This return to natural soil goes hand in hand with the greening and overall renaturalising of the city. The amount of green space and shaded areas should be increased wherever possible. The report recommends not shying away from using participatory approaches to speed up the greening process. This is in addition to increasing the resources and size of the city council’s green space teams. The ultimate goal is to have 300 hectares of green space open to the public by 2040.
In areas of shade created by vegetation, pergolas and shading structures could be added where this is easier, particularly because of the many underground tunnels that make up the city’s subsurface (metro lines, sewers, etc.).
Adapting buildings and infrastructure
As far as buildings are concerned, in addition to allocating resources to thermal renovation (an essential step if adaptation is to succeed), the recommendation is to move forward as quickly as possible on the revision of renovation standards for new buildings to ensure that what is done today will be suitable for the future. This is a dialogue to be conducted between local public players (cities, regions) and the State.
Greening façades most exposed to the heat is a recommendation that is in line with the principle of renaturalising and exterior cooling, but which will also help to reduce the temperature inside buildings.
The roofs of Paris, which are an integral part of the local heritage, are a central issue in the adaptation. The development of collective roof terraces should be encouraged wherever possible, with water collectors and plants. If this is not possible, the roofs could be painted with a white or light-coloured coating to enhance the albedo (reflective) effect.
Water also has significant cooling potential. The report notes, however, that it is a scarce and crucial resource with significant issues at stake. It is important to distinguish between drinking water and non-drinking water for each use. Non-drinking water should be used to water plants. Increasing the number of drinking water and refreshment points is essential. There needs to be better access to water with the presence of dynamic fountains or water mirrors, and progress needs to be made on access to swimming for Parisians (Canal de la Villette, banks of the Seine). The idea would be to build at least one, small ‘oasis’ area in each neighbourhood.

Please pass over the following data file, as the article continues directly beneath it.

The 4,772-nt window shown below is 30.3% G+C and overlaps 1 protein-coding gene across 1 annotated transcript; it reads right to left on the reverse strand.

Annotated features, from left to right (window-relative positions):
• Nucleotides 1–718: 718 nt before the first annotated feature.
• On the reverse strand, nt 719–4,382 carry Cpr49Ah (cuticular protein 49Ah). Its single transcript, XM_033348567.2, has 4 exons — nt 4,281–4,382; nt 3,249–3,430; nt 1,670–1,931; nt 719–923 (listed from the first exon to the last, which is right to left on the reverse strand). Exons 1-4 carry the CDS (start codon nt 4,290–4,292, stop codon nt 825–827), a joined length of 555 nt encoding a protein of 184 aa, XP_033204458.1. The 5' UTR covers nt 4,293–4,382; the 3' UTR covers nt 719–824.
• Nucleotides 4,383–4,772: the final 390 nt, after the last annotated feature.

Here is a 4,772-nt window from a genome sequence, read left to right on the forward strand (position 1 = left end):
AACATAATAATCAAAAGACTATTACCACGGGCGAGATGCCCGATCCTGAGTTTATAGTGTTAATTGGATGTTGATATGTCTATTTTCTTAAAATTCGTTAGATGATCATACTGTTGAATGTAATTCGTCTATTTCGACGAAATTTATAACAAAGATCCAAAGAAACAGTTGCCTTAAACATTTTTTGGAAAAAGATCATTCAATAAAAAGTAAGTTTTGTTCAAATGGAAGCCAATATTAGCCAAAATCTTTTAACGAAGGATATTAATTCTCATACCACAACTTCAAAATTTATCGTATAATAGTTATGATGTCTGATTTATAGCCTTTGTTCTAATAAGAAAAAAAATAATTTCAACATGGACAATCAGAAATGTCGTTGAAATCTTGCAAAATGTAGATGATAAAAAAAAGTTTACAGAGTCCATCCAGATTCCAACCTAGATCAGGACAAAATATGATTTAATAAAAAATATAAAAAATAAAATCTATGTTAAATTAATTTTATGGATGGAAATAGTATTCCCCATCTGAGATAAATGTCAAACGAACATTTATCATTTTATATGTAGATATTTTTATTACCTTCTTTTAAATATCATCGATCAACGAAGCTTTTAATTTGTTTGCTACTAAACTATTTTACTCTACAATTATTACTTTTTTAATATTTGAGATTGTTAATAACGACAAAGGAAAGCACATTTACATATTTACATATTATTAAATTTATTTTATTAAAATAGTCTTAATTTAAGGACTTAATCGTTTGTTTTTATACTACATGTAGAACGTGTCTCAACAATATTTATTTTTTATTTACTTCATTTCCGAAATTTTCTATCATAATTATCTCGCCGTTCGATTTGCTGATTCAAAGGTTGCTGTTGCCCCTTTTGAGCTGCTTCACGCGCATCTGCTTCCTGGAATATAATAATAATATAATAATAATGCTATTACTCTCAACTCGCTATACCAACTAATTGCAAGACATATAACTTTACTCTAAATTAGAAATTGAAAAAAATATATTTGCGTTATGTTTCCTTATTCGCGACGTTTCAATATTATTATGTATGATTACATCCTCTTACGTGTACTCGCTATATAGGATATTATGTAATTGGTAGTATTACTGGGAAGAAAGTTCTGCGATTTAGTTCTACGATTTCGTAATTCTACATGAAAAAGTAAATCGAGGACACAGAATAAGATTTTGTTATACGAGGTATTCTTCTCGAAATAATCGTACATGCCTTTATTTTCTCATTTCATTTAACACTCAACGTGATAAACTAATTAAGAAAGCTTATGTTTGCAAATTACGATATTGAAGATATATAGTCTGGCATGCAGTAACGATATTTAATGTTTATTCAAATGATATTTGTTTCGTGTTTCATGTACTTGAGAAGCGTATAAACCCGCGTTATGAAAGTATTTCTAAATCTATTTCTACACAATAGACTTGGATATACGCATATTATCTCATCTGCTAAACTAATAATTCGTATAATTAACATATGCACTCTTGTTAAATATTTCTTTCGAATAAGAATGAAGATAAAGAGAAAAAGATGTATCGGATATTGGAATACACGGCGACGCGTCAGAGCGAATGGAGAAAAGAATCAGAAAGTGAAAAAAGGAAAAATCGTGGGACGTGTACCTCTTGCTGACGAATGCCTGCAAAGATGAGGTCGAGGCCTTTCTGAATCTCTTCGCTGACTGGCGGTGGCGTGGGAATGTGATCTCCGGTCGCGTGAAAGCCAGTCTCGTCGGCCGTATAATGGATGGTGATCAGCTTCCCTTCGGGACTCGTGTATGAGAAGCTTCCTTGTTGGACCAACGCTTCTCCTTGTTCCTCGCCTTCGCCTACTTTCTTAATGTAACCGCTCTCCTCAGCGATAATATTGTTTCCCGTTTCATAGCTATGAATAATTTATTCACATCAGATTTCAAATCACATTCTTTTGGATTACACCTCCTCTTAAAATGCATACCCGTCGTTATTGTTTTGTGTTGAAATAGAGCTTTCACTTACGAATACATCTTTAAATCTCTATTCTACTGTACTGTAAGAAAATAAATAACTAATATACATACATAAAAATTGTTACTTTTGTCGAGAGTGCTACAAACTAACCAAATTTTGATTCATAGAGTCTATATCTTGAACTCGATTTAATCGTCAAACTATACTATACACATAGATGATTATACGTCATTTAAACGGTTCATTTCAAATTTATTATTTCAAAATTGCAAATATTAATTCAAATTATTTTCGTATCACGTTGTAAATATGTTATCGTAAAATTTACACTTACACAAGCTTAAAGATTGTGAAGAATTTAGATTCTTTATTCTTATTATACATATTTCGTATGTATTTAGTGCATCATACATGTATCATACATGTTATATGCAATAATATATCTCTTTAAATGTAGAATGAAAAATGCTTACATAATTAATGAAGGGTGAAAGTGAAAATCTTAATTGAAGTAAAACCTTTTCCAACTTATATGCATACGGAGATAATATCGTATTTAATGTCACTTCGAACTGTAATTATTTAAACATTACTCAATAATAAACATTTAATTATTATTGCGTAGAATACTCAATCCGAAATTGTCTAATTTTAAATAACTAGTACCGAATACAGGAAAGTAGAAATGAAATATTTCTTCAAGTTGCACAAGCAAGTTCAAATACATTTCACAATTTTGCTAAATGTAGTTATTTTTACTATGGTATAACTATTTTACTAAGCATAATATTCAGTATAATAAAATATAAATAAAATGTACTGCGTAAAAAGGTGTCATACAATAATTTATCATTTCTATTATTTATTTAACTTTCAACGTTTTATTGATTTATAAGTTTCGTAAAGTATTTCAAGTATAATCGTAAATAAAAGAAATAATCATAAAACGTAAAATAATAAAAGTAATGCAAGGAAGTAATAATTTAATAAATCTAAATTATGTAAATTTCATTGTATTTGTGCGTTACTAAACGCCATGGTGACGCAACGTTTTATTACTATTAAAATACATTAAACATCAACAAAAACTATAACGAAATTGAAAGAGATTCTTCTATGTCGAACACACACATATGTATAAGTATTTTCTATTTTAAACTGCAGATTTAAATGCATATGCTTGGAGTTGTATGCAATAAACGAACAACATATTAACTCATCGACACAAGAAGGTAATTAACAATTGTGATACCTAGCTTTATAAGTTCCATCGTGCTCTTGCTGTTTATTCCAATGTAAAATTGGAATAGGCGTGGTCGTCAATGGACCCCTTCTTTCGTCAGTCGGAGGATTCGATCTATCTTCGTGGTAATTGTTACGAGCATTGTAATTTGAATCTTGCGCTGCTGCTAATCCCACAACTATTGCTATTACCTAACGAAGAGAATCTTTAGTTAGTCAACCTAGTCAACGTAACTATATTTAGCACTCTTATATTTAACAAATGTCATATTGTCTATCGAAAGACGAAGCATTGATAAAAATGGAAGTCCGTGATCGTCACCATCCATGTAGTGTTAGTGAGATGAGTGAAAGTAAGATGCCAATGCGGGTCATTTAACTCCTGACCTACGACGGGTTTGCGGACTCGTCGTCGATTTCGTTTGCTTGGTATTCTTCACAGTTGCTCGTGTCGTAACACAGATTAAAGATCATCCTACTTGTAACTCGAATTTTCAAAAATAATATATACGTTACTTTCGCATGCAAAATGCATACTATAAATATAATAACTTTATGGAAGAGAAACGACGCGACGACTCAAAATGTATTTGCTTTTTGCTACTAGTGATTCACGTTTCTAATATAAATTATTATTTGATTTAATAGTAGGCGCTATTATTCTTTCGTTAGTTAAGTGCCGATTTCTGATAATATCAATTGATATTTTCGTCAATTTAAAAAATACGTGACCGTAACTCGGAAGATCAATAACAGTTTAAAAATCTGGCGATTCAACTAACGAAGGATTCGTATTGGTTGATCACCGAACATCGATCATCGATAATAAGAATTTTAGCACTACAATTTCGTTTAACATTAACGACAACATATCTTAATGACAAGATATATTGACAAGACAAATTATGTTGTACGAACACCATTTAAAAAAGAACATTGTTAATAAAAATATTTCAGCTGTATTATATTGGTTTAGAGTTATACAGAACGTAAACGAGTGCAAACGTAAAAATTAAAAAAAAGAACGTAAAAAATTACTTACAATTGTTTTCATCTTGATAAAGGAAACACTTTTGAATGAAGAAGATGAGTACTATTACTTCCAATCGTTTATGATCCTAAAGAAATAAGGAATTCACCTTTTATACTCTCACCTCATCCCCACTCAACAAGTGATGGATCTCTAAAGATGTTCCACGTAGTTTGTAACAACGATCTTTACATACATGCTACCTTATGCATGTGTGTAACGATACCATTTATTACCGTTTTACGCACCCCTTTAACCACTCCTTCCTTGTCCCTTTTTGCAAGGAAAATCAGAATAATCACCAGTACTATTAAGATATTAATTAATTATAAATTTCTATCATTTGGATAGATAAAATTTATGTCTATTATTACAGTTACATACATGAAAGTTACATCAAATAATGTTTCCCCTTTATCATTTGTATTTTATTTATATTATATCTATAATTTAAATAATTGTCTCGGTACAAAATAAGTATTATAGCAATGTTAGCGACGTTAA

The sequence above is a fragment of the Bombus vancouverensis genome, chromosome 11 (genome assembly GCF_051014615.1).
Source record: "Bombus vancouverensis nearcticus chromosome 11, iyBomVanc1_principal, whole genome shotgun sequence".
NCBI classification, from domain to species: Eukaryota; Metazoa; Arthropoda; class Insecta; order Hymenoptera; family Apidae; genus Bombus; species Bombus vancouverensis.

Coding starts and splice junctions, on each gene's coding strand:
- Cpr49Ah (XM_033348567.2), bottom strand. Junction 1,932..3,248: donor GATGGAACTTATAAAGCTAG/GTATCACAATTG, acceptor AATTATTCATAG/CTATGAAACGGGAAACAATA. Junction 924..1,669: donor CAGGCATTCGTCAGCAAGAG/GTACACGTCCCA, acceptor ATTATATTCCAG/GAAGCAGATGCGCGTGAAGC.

The report highlights the need to preserve existing air corridors and the city’s natural breathability. There is also a need to plan for the creation of new air circulation corridors. It should be noted that the report recommends that, in order to promote air circulation in homes, a minimum ceiling height of 2.70 m should be encouraged in all new buildings and the creation of dual aspect accommodation in all new buildings should also be encouraged.
Tools and funding are essential
Lastly, the report stresses the tools needed by the authorities to manage the adaptation of cities and to ensure that information and data are properly fed back to optimise the actions undertaken. A first step has already been taken with the recent creation of the Department of Ecological Transition and Climate (DTEC) within the organisational structure of the City of Paris. The fact that climate change is a major issue for the city can be highlighted by the existence of this fully-fledged department, as well as the fact that the initiatives are being managed by an independent organisation. This also ensures greater consistency.
In conclusion, the report makes a number of recommendations that are essential to the success of all these initiatives. Firstly, to make better use of public procurement as a means of accelerating the city’s transformation. State funding for regional ecological transition projects should be increased, and a European fund should be set up to lend directly to local authorities. Lastly, communication and arbitration should be improved by creating a body to coordinate funding between the State, the Region, the Metropolis and the City.